Dakar: Terranova wins Stage 7; De Villiers closes in on Al-Attiyah for overall lead (VIDEO)

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Orlando Terranova’s chances to win the 2015 Dakar Rally were effectively finished in Stage 4, when he suffered costly suspension damage on his Mini after hitting a rock.

But the Argentine racer, who won Stages 1 and 3 before his disaster, remains an ever-present threat. He hammered home that point again on Saturday with his third win of the 2015 Dakar in Stage 7 (Iquique, Chile to Uyuni, Bolivia).

The 321-kilometer special stage saw Terranova and the car competitors race at more than 11,000 feet above sea level in what was the first part of a “marathon” stage, where drivers cannot call upon assistance teams for help.

Terranova secured the lead over impressive rookie Yazeed Alrajhi past the halfway point of the stage. He would continue to build the gap out as the stage continued on before winning over the Saudi by 2 minutes, 20 seconds.

“It was really difficult. Tough. Complicated. But we’ve made it,” said Terranova. “Now we’ll try and bring the car to Chile [Sunday], so our crew can take care of it.

“We’re getting better, but we need to work hard to avoid mistakes, and next year we’ll be stronger.”

As for Alrajhi, he was counting his blessings after he and co-driver Timo Gottschalk overcame a potential threat to their hopes on the climb into Bolivia.

“We’re lucky to be here. I didn’t want to take any risks, but we had a small alert when we forded the water and our filter got a bit wet, so it started to make a strange noise,” Alrajhi explained.

“It happened after about 100 kilometers. Then the filter dried up a bit and we were able to continue attacking. It’s no big deal – my co-driver is an outstanding mechanic and he’ll fix it. I’m still in the mix. I haven’t driven 10,000 kilometers for kicks and giggles!”

Bernhard Ten Brinke finished third on Saturday at just eight seconds behind Alrajhi. A pair of Mini pilots, Krzysztof Holowczyc and defending Dakar champ Nani Roma, rounded out the Top 5.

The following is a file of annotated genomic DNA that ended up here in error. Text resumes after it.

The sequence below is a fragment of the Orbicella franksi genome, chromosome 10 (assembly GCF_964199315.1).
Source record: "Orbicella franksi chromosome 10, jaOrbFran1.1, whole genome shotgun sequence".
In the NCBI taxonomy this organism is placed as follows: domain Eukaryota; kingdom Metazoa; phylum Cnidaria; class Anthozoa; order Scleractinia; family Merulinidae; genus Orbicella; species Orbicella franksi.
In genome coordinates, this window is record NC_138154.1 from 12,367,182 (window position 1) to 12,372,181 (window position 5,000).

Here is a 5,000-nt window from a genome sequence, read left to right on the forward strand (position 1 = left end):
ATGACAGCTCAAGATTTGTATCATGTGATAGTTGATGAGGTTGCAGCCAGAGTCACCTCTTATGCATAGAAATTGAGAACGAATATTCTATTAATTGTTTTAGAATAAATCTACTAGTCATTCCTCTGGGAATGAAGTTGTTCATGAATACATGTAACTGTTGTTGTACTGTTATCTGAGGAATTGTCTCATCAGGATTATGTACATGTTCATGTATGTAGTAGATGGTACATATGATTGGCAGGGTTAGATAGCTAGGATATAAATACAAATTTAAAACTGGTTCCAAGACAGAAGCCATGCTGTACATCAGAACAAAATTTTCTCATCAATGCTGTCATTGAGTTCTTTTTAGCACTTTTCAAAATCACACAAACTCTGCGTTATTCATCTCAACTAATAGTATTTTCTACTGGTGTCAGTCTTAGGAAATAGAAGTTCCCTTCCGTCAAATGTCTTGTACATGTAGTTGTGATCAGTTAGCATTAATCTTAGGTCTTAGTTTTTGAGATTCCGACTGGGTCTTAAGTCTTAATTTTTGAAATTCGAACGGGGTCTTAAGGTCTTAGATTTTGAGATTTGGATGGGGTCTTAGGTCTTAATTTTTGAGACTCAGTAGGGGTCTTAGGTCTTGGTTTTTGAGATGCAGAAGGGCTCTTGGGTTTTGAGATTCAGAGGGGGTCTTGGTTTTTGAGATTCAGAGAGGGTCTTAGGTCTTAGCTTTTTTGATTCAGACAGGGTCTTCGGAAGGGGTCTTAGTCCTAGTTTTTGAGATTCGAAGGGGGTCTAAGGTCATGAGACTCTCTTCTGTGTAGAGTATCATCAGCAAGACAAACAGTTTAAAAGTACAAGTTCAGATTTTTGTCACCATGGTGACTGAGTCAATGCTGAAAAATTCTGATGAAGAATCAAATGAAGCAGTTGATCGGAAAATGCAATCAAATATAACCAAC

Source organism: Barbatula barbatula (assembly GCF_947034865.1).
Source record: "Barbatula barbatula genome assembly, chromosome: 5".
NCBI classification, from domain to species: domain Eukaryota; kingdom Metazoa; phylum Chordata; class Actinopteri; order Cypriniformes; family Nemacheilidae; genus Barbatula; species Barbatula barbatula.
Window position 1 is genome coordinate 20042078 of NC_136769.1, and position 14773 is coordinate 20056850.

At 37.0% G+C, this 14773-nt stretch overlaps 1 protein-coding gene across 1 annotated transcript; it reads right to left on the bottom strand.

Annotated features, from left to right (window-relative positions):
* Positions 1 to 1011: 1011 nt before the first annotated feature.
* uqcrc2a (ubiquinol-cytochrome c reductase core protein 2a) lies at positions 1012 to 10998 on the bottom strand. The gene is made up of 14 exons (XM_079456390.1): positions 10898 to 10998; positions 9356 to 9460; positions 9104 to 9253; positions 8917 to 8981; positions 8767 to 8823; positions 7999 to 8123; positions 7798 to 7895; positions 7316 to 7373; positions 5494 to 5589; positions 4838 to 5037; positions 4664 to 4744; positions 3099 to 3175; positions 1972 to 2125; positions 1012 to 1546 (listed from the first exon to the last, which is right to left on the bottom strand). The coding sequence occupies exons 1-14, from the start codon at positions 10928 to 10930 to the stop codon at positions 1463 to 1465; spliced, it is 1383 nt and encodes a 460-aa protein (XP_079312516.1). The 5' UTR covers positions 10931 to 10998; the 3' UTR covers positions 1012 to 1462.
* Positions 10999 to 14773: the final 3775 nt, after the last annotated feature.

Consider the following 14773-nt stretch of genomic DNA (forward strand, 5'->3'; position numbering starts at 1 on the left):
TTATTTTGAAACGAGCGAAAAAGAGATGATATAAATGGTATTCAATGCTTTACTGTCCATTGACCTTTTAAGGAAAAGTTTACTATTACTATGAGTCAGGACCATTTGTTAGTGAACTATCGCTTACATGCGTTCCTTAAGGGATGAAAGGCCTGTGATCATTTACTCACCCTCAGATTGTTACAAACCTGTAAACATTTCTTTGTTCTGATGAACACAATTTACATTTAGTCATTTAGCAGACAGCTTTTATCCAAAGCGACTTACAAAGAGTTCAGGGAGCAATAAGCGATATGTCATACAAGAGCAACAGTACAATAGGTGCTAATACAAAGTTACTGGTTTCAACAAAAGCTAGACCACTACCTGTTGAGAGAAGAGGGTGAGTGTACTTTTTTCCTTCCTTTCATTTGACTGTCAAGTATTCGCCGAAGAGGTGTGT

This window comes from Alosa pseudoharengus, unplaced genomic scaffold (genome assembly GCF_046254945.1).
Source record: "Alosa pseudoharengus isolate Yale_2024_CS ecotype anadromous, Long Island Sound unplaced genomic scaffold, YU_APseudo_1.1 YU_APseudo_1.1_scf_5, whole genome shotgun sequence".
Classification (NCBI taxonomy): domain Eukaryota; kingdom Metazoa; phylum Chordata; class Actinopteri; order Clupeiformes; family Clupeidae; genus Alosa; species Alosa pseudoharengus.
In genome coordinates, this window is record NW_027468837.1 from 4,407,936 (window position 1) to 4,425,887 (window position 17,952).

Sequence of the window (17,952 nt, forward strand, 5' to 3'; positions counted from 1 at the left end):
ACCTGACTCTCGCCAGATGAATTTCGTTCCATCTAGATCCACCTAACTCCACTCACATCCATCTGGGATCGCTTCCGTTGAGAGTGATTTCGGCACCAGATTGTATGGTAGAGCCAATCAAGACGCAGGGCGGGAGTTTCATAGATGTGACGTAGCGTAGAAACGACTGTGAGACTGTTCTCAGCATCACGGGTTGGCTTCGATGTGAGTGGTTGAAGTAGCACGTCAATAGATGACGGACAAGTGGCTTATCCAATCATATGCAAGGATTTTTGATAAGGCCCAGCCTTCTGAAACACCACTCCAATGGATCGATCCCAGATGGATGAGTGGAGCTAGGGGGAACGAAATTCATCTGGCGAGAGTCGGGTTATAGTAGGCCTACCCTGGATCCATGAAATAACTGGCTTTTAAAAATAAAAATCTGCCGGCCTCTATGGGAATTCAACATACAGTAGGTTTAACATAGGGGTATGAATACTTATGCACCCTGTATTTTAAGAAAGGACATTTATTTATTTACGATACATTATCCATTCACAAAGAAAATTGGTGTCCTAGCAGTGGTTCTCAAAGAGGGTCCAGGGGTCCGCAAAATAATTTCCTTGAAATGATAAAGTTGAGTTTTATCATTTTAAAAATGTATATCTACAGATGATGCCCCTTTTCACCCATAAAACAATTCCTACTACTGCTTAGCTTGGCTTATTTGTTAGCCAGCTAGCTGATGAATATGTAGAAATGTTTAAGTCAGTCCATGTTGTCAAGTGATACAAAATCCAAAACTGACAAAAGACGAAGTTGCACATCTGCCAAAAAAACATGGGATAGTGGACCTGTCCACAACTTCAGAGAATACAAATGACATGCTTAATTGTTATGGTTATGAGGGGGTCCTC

Giniel de Villiers was able to make up ground on overall category leader Nasser Al-Attiyah. The two men were sixth and seventh respectively on Saturday, but the South African peeled almost three minutes off of the Qatari in the stage.

De Villiers has now closed to eight minutes, 14 seconds behind Al-Attiyah for the top spot on an afternoon where they both had to race at less than optimal health due to the altitude.

“I’ve got quite a headache too… The altitude didn’t make it easy and, furthermore, it was a tricky stage where you had to be focused,” de Villiers said. “We managed to catch Nasser after roughly 150 kilometers, and then he made a mistake and we overtook him. We then opened the way and we made three or four mistakes, but we got back on track before he caught up with us.”

Al-Attiyah was also dealing with the altitude’s effects.

“I had to stop three times to vomit and I had a terrible headache every time we went over a bump,” he said. “I’ve lost some time, but it’s no big deal. We don’t need to push our limits.

“The car is in good condition, so we’re only going to change the tires, check a few things and then go get a rest. First, I’ll go see the medical service for a check-up.”

Meanwhile, Robby Gordon continued his solid work as of late with a ninth-place showing on Saturday (+ 10:48), his third consecutive Top-10 run.

Gordon ran fifth at the first check point along the route but an apparent navigational error cost him some time. He fell out of the Top 15, but battled back up to ninth at the final way point less than 40 km from the finish and held steady to the end.

NBCSN’s coverage of the Dakar Rally continues with Stage 7 highlights on Sunday morning at 6 a.m. ET.

2015 Dakar Rally – Overall Standings, Cars
(After Stage 7 – Iquique, Chile to Uyuni, Bolivia)

1. 301-Nasser Al-Attiyah (Mini), 23hrs, 11mins, 50secs
2. 303-Giniel de Villiers (Toyota), + 8mins, 14secs
3. 325-Yazeed Alrajhi (Toyota), + 21mins, 16secs
4. 307-Krzysztof Holowczyc (Mini), + 54mins, 2secs
5. 315-Bernhard Ten Brinke (Toyota), + 57mins, 3secs
6. 314-Erik Van Loon (Mini), + 1hr, 15mins, 11secs
7. 309-Christian Lavieille (Toyota), + 1hr, 37mins, 50secs
8. 302-Stephane Peterhansel (Peugeot), + 1hr, 50mins, 36secs
9. 306-Carlos Sousa (Mitsubishi), + 1hr, 58mins, 32secs
10. 320-Ronan Chabot (SMG), + 2hrs, 10mins, 45secs

23. 308-Robby Gordon (Gordini), + 5hrs, 48mins, 31secs

Graham Rahal’s “Weighty Issue”

INDYCAR Photo by Chris Owens
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MONTEREY, California – Graham Rahal admits that he can’t wait until the day he doesn’t have to worry about his weight. Being a 6-foot-2, big-boned individual can have its advantages, but not when it comes to fitting into an IndyCar.

That is why the son of 1986 Indianapolis 500 winner and three-time CART IndyCar champion Bobby Rahal has begun a body shaping therapy known as “Sculpting” that uses laser to trim away body fat.

“Honestly, it is no secret, I’m not shy about this, that I’ve struggled with my weight,” the 201-pound Rahal told a group of reporters during INDYCAR’s Open Test at Laguna Seca on Thursday. “I can guarantee you that from a strength perspective and a stamina perspective, there’s very few guys out here that can keep up with me. I’m just not a super skinny build. It’s never been my thing.